It is often forgotten in the early days of proto-Nazi racial theory the Prussians were said to be the Master Race because they were a combination of German and Slav! Their combination was supposed to be just right from the perspective of Prussians, reminding me of Charles Murray's "Who wants to be an elephant?". Nietzsche also proposed breeding ubermenschen by giving Prussian officers jewish brides (haven't read him myself, just heard he said this in BG&E).
The example of Communism shows that being future-oriented will not always eliminate the "Guardians of Truth" syndrome. Sometimes it will produce people who guard a specific view of the future.
It says something about the degree to which the concept of progress permeates Western civilization, that the one is told about Nazi eugenics and hears "They tried to breed a superhuman."
What interests me is the frequent opposition to transhumanism because of transhumanism's supposedly mistaken notion of progress. Just because progress might not be smooth, it doesn't mean that we haven't experienced it in various dimensions. Skeptics about progress seem to have a romanticized view of the past, going along with a quasi-religious notion of a fall fr... (read more)
"Sometimes it will produce people who guard a specific view of the future."
Anyone read Joseph's post (just above) and immediately think 'Singularitarians!'?
Certainly the majority of (though not all) people I've met who assign that word to themselves are closer to being Guardians than Seekers. Fairly natural in that all causes want to be cults, but still likely to be harmful to the cause.
I have not noticed that, Ben.
Not all of us who believe physics-since-1600 and biology-since-1860 have seen unequivocal progress believe there has been unequivocal progress in popular political or moral opinion. The civil-rights movement of the 1950s and 1960s for example clearly represents an increase in the consistency of the application of the ideal of equality, but it constitutes unequivocal progress only if you believe that the spread of the ideal of equality constitutes unequivocal progress.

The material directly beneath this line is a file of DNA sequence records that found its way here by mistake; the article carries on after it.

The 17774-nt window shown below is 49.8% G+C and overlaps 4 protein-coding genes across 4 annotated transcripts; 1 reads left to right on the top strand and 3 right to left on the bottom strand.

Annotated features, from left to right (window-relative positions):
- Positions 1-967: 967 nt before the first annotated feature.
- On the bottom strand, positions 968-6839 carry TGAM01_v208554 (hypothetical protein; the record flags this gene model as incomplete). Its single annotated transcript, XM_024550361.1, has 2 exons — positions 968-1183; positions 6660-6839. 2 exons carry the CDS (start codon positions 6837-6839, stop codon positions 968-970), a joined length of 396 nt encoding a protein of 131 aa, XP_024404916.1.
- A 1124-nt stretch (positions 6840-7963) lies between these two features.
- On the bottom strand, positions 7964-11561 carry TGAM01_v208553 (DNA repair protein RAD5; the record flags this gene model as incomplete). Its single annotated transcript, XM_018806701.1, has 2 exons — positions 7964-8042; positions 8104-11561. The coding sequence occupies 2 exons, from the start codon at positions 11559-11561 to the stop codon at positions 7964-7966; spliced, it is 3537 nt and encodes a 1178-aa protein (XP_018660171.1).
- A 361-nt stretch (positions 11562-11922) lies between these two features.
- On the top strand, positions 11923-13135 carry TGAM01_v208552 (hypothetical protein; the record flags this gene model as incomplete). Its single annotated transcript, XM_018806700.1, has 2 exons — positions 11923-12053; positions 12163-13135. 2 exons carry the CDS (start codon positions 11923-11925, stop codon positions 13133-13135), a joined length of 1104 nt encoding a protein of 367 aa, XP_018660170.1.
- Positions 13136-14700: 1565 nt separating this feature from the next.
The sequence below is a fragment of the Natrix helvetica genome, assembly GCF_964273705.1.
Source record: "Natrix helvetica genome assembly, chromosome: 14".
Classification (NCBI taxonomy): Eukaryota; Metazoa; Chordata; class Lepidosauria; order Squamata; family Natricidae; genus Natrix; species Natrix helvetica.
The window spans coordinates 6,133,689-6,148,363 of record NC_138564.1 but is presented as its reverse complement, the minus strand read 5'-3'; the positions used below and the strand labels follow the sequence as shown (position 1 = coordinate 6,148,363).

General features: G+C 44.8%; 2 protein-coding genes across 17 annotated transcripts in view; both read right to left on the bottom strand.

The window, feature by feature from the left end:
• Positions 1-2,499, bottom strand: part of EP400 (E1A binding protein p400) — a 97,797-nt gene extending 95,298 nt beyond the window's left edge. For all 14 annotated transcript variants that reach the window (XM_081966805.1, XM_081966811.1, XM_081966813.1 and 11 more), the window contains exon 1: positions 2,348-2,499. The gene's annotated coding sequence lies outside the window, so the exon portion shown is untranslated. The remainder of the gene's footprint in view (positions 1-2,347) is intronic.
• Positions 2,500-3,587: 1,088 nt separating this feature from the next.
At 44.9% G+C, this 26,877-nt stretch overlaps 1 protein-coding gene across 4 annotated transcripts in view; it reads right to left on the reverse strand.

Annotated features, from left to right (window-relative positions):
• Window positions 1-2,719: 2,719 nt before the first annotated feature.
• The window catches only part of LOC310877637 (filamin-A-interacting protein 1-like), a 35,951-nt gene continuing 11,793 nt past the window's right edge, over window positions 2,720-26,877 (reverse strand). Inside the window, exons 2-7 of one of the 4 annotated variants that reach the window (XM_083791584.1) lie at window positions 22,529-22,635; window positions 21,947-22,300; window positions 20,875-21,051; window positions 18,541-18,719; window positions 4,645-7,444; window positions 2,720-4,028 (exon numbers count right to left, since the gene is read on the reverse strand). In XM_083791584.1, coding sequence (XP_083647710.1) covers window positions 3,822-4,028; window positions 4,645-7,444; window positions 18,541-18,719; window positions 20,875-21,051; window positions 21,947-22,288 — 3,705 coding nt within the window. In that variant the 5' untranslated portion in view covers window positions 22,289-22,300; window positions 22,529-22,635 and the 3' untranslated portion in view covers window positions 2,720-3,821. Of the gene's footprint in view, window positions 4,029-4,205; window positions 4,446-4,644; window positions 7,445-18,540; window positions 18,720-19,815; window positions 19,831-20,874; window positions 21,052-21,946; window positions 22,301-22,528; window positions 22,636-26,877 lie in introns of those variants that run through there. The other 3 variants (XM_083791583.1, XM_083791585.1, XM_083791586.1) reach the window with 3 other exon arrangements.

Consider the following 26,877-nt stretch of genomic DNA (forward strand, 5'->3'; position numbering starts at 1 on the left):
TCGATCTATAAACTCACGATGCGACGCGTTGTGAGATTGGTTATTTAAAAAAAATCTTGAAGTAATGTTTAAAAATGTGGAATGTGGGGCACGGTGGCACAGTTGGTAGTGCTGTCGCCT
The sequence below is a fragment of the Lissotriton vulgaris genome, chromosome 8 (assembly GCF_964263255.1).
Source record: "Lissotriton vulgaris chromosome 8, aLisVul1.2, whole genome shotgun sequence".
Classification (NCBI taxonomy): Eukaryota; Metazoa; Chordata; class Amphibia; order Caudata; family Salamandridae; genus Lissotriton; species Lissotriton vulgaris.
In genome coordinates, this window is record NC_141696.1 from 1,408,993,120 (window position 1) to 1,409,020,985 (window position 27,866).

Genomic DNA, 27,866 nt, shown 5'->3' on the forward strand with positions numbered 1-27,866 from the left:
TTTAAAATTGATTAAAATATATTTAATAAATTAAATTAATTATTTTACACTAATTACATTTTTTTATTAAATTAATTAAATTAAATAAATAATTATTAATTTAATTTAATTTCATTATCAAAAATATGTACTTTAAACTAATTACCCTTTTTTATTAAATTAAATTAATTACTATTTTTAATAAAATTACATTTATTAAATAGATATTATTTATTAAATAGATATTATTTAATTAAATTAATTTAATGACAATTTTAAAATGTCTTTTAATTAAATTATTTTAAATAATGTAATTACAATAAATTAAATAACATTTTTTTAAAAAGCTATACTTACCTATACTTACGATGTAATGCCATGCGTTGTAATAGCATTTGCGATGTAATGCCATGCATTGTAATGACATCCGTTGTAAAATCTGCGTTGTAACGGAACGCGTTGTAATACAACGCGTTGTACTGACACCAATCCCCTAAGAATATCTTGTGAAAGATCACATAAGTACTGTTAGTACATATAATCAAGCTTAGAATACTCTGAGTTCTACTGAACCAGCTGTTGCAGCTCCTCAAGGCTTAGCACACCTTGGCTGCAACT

'Progress' is the accumulation of changes towards a pre-defined goal.
Just a few lifespans ago, 'progress' consisted of spreading settlers into sparsely-populated land, killing or driving away the aborigines, draining the wetlands, slaughtering the predators, and converting the ecology into farmland. It was using antibiotics widely and prophylactically, replacing ancient crop strains with monocultures, and designing our communities around the automobile.
'Progress' is the hobgoblin trotted out by everyone who thinks they know what the future should be. Anyone foolish enough to name their political goals 'progressive' ought to be excluded from the political process.
Nope and I challenge you to name two examples.
"Anyone read Joseph's post (just above) and immediately think 'Singularitarians!'?"
Please report to the nearest termination center.
There are, of course, many different future visions that could be guarded.
A Truth-Guardian is someone who 'guards' an Idea by zapping (in its myriad forms) rather than through rational argument.
Are you willing to tell me that you've never met a Singularitarian who has attacked an opponent's authority (zap), or denigrated another's work (zap), or sought to work on their Idea's strong points to the neglect of its weak points (subtle zap), or acted in an elitist manner in order to confer perceived authority on themself (smug zap), or presented new data in such a way as to strengthen their previous predictions (super Bottom Line zap... (read more)
"The moment anyone makes a biased argument because of their attachment to an Idea, they become a Guardian."
I think it's more important what happens when the bias is discovered. Does the group in question reward it or try to eliminate it? For example there is corruption in democracies as well as less free forms of government, what makes the difference is what happens when it is discovered.